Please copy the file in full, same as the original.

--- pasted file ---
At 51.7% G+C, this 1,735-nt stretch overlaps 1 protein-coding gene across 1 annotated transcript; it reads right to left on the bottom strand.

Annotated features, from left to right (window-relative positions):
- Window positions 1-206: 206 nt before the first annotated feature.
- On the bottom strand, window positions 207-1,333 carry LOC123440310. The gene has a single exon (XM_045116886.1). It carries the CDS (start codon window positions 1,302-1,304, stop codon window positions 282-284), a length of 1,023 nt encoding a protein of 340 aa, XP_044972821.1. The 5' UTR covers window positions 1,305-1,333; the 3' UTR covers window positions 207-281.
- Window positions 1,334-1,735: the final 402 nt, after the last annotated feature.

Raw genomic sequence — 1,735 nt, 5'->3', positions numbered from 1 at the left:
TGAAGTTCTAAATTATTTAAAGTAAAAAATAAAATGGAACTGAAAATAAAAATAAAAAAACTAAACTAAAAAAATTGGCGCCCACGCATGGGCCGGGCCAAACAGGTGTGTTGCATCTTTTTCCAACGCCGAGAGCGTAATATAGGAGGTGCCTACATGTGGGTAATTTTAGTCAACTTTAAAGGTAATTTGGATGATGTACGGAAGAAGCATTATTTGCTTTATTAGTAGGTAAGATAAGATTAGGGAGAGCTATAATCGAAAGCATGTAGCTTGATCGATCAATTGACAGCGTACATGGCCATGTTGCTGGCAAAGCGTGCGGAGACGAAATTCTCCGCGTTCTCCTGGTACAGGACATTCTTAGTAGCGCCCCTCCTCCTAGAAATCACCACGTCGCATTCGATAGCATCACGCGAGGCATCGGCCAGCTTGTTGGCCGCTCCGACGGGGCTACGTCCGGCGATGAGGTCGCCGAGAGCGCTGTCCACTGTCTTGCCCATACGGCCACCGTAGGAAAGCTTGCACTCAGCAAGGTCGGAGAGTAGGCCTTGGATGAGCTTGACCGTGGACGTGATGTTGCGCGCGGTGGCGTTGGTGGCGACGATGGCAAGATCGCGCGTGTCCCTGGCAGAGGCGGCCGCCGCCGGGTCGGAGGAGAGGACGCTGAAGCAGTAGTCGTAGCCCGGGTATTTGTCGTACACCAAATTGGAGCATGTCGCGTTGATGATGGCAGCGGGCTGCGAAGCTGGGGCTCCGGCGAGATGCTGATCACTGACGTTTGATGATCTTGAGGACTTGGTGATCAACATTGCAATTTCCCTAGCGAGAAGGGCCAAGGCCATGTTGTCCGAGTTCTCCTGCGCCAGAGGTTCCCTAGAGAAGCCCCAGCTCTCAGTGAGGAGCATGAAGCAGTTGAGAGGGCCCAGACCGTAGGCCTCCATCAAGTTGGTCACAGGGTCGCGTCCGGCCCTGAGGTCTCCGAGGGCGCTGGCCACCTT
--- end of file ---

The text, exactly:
At 51.7% G+C, this 1,735-nt stretch overlaps 1 protein-coding gene across 1 annotated transcript; it reads right to left on the bottom strand.

Annotated features, from left to right (window-relative positions):
- Window positions 1-206: 206 nt before the first annotated feature.
- On the bottom strand, window positions 207-1,333 carry LOC123440310. The gene has a single exon (XM_045116886.1). It carries the CDS (start codon window positions 1,302-1,304, stop codon window positions 282-284), a length of 1,023 nt encoding a protein of 340 aa, XP_044972821.1. The 5' UTR covers window positions 1,305-1,333; the 3' UTR covers window positions 207-281.
- Window positions 1,334-1,735: the final 402 nt, after the last annotated feature.

Raw genomic sequence — 1,735 nt, 5'->3', positions numbered from 1 at the left:
TGAAGTTCTAAATTATTTAAAGTAAAAAATAAAATGGAACTGAAAATAAAAATAAAAAAACTAAACTAAAAAAATTGGCGCCCACGCATGGGCCGGGCCAAACAGGTGTGTTGCATCTTTTTCCAACGCCGAGAGCGTAATATAGGAGGTGCCTACATGTGGGTAATTTTAGTCAACTTTAAAGGTAATTTGGATGATGTACGGAAGAAGCATTATTTGCTTTATTAGTAGGTAAGATAAGATTAGGGAGAGCTATAATCGAAAGCATGTAGCTTGATCGATCAATTGACAGCGTACATGGCCATGTTGCTGGCAAAGCGTGCGGAGACGAAATTCTCCGCGTTCTCCTGGTACAGGACATTCTTAGTAGCGCCCCTCCTCCTAGAAATCACCACGTCGCATTCGATAGCATCACGCGAGGCATCGGCCAGCTTGTTGGCCGCTCCGACGGGGCTACGTCCGGCGATGAGGTCGCCGAGAGCGCTGTCCACTGTCTTGCCCATACGGCCACCGTAGGAAAGCTTGCACTCAGCAAGGTCGGAGAGTAGGCCTTGGATGAGCTTGACCGTGGACGTGATGTTGCGCGCGGTGGCGTTGGTGGCGACGATGGCAAGATCGCGCGTGTCCCTGGCAGAGGCGGCCGCCGCCGGGTCGGAGGAGAGGACGCTGAAGCAGTAGTCGTAGCCCGGGTATTTGTCGTACACCAAATTGGAGCATGTCGCGTTGATGATGGCAGCGGGCTGCGAAGCTGGGGCTCCGGCGAGATGCTGATCACTGACGTTTGATGATCTTGAGGACTTGGTGATCAACATTGCAATTTCCCTAGCGAGAAGGGCCAAGGCCATGTTGTCCGAGTTCTCCTGCGCCAGAGGTTCCCTAGAGAAGCCCCAGCTCTCAGTGAGGAGCATGAAGCAGTTGAGAGGGCCCAGACCGTAGGCCTCCATCAAGTTGGTCACAGGGTCGCGTCCGGCCCTGAGGTCTCCGAGGGCGCTGGCCACCTT